There were a surprising number of panels more or less concerning entrepreneurship. I only attended one of these, Sink or Swim: The Five Most Important Startup Decisions. It was very mildly amusing but as far as I could tell the only important decision discussed was whether to look for outside funding or not, a well-trod topic if there ever was one. There was even one panel on Selling (Big Ideas to Big Clients).
I understand that Creative Commons was mentioned in passing on many panels. Attendees coming to our booth were much better informed than in years past, part of a greater trend.
The Digital Preservation and Blogs panel I was on was interesting for the self-selection of the audience — I imagine every librarian and historian attending SXSW were present. A writeup, photo, and my narrow take.
Both accepted panels I helped conceive went very well, especially Open Science. Though an outlier for SXSW the audience Q&A as high quality. Moderator John Wilbanks did a great job of keeping a diverse panel (open access journal editor, synthetic biologist, IT standards person, and VC) on point.
Commons-Based Business Models included Ian Clarke of Revver, which encourages sharing of short videos with an unobtrusive advertisement at the end under a CC license that does not permit derivative works. This licensing choice was made so that stripping out the advertisement is not permitted. Jimmy Wales challenged Clarke to think about opening up some content on an experimental basis. Sounds like a good idea to me. I suggested from the audience that attribution can require a link back to Revver, so even modified videos are valuable. Clarke responded that advertising at a link away is far less valuable. True, but the question is whether derivative works that could not otherwise exist become popular enough to outweigh those that merely remove advertising. I suspect many derivatives would be uploaded directly to Revver, allowing the company and original creators to take full advantage of additional revenue and to become the leading site for explicit remixing of video, a la ccMixter for audio. Seems worth an experiment — Revver is in no danger of becoming the leading video site at the current rate.
I also asked Clarke about interest in his FairShare patronage system. He said Revver is aimed at the same problem (funding creators) but was easier to implement. In the same vein I met John Pratt of Fundable, which is based in Austin. I got the impression he didn’t think the service could be viral (I disagree). I’ve written about FairShare, Fundable and related ideas several times in the past, mostly linked to in my Public Goods Group Shopping post and its comments. The field is ripe for a really good service.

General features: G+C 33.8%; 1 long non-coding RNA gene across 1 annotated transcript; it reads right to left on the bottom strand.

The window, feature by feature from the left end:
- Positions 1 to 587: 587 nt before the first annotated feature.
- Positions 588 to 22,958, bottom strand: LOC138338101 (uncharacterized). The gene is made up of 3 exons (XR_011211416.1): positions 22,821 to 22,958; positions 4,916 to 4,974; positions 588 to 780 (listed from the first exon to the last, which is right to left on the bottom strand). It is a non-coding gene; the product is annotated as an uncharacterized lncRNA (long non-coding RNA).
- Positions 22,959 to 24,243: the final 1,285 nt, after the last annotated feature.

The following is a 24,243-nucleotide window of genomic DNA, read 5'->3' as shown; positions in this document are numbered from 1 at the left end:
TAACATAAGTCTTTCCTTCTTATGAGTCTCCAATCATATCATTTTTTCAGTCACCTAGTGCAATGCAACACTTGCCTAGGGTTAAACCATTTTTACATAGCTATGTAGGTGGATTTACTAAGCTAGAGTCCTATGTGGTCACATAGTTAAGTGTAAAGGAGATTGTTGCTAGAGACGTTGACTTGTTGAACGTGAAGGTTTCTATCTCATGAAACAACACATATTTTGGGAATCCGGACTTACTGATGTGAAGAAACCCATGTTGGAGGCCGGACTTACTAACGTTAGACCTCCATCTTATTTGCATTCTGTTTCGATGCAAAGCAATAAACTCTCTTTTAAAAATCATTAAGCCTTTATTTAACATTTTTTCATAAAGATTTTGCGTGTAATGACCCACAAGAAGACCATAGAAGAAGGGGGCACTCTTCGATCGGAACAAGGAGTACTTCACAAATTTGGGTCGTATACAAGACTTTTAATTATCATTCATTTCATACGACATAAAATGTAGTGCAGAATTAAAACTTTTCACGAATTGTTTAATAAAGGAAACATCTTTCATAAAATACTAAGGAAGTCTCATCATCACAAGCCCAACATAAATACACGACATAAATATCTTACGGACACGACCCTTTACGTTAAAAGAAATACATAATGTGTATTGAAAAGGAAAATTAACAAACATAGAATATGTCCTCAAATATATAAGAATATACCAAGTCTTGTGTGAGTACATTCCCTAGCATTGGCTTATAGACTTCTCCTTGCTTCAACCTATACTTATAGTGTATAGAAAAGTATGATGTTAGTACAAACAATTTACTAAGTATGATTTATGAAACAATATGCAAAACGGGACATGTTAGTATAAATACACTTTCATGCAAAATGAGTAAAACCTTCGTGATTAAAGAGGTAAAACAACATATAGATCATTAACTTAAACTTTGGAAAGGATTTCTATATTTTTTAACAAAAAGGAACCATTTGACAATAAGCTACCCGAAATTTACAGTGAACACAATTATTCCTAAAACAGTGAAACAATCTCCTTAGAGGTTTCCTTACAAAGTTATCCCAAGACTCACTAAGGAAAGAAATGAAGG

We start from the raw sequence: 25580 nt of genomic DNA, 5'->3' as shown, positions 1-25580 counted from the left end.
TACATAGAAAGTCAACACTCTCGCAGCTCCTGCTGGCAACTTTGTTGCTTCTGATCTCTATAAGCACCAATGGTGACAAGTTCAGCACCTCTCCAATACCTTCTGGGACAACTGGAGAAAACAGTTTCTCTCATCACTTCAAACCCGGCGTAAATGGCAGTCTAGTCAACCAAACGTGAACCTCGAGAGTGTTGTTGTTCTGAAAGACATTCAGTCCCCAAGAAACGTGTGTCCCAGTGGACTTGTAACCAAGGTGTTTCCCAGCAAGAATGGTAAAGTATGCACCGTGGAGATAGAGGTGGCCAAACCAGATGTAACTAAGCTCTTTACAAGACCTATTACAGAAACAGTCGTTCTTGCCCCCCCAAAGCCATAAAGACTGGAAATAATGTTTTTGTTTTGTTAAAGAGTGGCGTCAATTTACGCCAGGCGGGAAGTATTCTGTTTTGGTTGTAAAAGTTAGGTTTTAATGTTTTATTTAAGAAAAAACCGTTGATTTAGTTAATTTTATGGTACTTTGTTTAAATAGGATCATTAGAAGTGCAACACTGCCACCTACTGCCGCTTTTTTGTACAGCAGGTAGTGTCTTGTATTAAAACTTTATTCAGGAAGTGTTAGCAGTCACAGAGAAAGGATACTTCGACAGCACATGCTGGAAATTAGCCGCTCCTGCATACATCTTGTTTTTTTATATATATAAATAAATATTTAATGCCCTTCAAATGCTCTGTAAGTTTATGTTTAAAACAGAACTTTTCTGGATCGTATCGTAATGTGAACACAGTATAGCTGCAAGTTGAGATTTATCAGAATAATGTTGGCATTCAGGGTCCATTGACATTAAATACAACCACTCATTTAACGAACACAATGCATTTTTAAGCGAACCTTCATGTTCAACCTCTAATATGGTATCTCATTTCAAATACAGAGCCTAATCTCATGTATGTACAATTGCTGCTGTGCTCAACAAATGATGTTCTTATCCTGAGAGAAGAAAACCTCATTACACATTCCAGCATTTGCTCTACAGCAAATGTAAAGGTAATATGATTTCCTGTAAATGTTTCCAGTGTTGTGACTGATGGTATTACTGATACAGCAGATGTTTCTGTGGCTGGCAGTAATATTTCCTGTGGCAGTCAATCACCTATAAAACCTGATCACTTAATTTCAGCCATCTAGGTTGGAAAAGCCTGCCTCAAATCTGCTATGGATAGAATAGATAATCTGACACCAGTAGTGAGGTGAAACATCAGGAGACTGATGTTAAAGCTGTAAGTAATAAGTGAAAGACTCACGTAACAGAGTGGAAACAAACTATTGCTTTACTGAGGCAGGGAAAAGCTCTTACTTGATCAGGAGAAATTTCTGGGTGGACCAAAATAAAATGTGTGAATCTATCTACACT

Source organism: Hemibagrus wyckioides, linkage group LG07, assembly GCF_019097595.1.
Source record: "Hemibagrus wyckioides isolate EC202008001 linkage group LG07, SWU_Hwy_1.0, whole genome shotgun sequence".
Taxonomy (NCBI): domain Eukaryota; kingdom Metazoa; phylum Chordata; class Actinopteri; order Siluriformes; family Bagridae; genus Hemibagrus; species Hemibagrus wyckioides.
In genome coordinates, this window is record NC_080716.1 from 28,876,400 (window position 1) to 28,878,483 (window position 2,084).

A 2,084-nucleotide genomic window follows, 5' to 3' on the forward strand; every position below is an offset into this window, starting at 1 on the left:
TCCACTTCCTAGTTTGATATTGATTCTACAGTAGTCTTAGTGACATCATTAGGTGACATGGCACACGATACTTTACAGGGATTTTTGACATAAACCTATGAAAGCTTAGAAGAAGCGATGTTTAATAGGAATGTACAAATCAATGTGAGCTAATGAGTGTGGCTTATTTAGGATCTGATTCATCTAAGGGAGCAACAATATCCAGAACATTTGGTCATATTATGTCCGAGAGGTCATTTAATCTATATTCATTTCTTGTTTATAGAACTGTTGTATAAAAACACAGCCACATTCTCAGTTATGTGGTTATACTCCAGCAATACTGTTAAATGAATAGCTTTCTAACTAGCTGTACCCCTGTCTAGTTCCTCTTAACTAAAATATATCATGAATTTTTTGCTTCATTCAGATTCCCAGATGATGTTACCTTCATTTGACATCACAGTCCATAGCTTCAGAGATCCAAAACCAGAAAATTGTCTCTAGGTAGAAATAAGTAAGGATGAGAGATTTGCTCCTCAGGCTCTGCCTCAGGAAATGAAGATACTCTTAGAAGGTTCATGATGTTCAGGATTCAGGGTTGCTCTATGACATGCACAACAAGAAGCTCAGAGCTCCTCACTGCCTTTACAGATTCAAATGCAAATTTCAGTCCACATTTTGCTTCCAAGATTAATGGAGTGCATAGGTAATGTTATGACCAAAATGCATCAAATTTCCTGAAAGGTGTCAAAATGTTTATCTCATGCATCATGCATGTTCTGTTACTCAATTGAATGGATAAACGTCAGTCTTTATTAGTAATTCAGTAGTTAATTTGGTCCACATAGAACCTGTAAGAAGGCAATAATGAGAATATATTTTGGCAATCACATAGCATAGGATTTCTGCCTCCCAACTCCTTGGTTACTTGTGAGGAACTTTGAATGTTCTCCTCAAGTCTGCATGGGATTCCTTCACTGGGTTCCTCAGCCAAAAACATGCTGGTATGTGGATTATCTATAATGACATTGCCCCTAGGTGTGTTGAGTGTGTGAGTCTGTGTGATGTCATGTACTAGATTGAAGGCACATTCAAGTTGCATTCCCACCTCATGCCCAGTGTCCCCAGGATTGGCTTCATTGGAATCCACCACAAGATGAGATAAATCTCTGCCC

The EFF/CC party was very well attended, even not considering its obscure location (an Elks club). In the middle of the facility was a room of Elks members, playing cards and other games, oblivious to the SXSW crowd that outnumbered Elks even in that room. I gave a very brief thank-you speech for CC, which I closed with a prayer (because we were in Texas) to J.R. “Bob” Dobbs (because we were in Austin).
At the end of the trade show Rob Kaye alerted me to the giveaway of every book at a well-respected computer publisher’s booth to “cool geeks” or similar. 5-10 years ago this would’ve really excited me, but this time I was mostly concerned about bulk and weight. I took a few. I suspect they’ll be among the last computer books I obtain, free or otherwise.
James Surowiecki gave a presentation which I did not attend but I hear focused on prediction markets. I should’ve made the time to attend simply to see the crowd reaction. Several of the latest sites cropping up in that field certainly look like they were designed by potential SXSW attendees — circa 2004/5 generically attractive web applications. I should have some posts on that topic soon, starting with Chris F. Masse’s 2005 Awards.